We broke the story about this six weeks ago, but we’ve been struggling to really take it seriously. Nevertheless, Edwin Edwards hasn’t made a shameless plea for attention yet this month and he was therefore overdue to have someone give him some press.
Enter Bloomberg’s Al Hunt – who used to be on Crossfire, dontcha know…
You’re wrong if you think politics couldn’t get saucier in Louisiana, where the ex-Democratic mayor of New Orleans was justconvicted for bribery and the religious-right-supporting senator who got caught with hookers is a favorite to win the governorship: Edwin Edwards, the most colorful Louisiana politician since Huey Long, is running for Congress.
“I’m just figuring out all the legalities and how to set up a super PAC, and then I’m going,” Edwards said in a telephone interview today. He is running in Louisiana’s 6th Congressional District, where the Republican incumbent, Representative Bill Cassidy, is vacating his seat to run for the U.S. Senate.
And some confirmation…
Here’s where it gets funny…
Edwards acknowledged he faces obstacles — he is 86 and spent eight years in a federal penitentiary after a conviction for racketeering.
But Edwards insisted, “I’m the only hope the Democrats have here.” Voters who wouldn’t support him because of his criminal background, he added, “wouldn’t have voted for me anyway.”
As for the age issue, Edwards said: “I hope that’s all they talk about.” There are currently 11 members of Congress who are 80 or older.
It’s funny because it’s true. The Democrats won’t get Richard Lieberman or Quentin Anderson into the runoff in the 6th District race, and nobody with any actual political chops has gotten in so far – though as we wrote six weeks ago it wouldn’t be a bad idea if somebody paid another Democrat to dilute his vote and insure he doesn’t make it past November.
As we also said, if there is any sense of decency, propriety or integrity in the Louisiana Democrat Party these days, they would immediately repudiate an Edwards candidacy. The state’s Republican establishment repudiated David Duke with vigor back in 1991 and allowed Edwards to get elected governor that year, and that was the right thing to do even though Edwards promptly returned to his usual ways of using the governor’s mansion as a base for extortion and racketeering and ultimately put himself in federal prison for eight years.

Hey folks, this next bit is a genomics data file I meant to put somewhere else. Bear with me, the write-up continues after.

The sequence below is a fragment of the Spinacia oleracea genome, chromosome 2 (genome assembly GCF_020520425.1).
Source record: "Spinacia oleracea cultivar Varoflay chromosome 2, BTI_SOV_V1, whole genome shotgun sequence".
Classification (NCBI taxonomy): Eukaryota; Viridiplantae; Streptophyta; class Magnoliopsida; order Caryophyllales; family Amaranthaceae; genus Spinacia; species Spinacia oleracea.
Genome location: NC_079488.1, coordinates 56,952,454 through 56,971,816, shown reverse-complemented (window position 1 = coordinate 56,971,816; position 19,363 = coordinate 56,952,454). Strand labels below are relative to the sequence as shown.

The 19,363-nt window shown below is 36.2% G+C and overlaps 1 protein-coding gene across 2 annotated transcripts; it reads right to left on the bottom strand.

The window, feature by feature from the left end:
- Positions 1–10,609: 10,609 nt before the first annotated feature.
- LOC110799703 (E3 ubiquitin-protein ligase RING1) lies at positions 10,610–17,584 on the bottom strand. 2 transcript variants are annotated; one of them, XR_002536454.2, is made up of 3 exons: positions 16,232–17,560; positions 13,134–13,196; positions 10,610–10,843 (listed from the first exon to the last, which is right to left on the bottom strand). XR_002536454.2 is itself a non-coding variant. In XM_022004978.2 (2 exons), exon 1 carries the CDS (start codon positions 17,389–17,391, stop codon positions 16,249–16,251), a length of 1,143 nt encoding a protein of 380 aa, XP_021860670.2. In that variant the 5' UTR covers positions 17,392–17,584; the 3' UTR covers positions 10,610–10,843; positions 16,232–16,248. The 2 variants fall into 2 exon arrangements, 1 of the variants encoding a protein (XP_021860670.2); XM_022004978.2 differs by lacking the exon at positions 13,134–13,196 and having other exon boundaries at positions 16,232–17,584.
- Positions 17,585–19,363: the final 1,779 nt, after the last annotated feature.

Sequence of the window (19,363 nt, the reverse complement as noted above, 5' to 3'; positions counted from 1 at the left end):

We anxiously await a response from Karen Carter Peterson, Stephen Handwerk and the gang about Edwards as their standard bearer, but we’re not optimistic about what they’ll say.
Meanwhile, the other candidates in the race are beginning to sound off. Here’s Craig McCulloch, the businessman from Baker who just got in this week…
“Edwin Edwards is part of Louisiana’s distant and dark past that was full of corruption and misplaced priorities. We’ve come a long way and shouldn’t look back now. We need fresh faces in Washington that can get to work fixing the problems that plague our nation, not career politicians.
“That’s why I’m running for Congress. The real question though is whether or not Louisiana voters want to send a convicted felon to congress or a small business owner who has history of fixing things?”
And here’s Paul Dietzel’s campaign manager, via Twitter…
Edwards would be the 10th candidate in the race. When Garret Graves gets in, which we’re told will come soon, there will be 11 candidates in it. Welcome to the brawl.
“I was there when he was on that call and he did not say that (he had decided to run),” said Edwards’ wife Trina. “He only said he was considering running…He had definitely said he had not decided.”
UPDATE #2: The Louisiana Radio Network’s Michelle Southern, whose initial report about the phone call with Edwards is above, filed this just now…
“Never-the-less that is not going to deter me with proceeding with the decision I’ve made,” Edwards said in a phone interview.
The seat Edwards seeks is being left open by the Republican incumbent Bill Cassidy who is running for US Senate.
Edwards, an ex-con who will be 87 in August, says he realizes his age is something voters would need to consider.
“But I hope that people would have the opportunity to view me as a man who is still able to move around fine, I don’t have any disabilities and my mind is clear,” said Edwards. “To me 80 is the new 60.”
Edwards spent eight years in federal prison after being convicted of corrupting the state’s gaming license process. His youngest son to wife Trina Scott Edwards is 6-months old, 20 pounds and Edwards says is as precious as can be.
Edwards says he is very disappointed about the lack of action currently coming out of Washington D.C.“And I feel that now is an appropriate time for someone who has some experience in legislative matters to try to help make things work up there,” Edwards said. “One thing is certain, I can’t make it any worse.”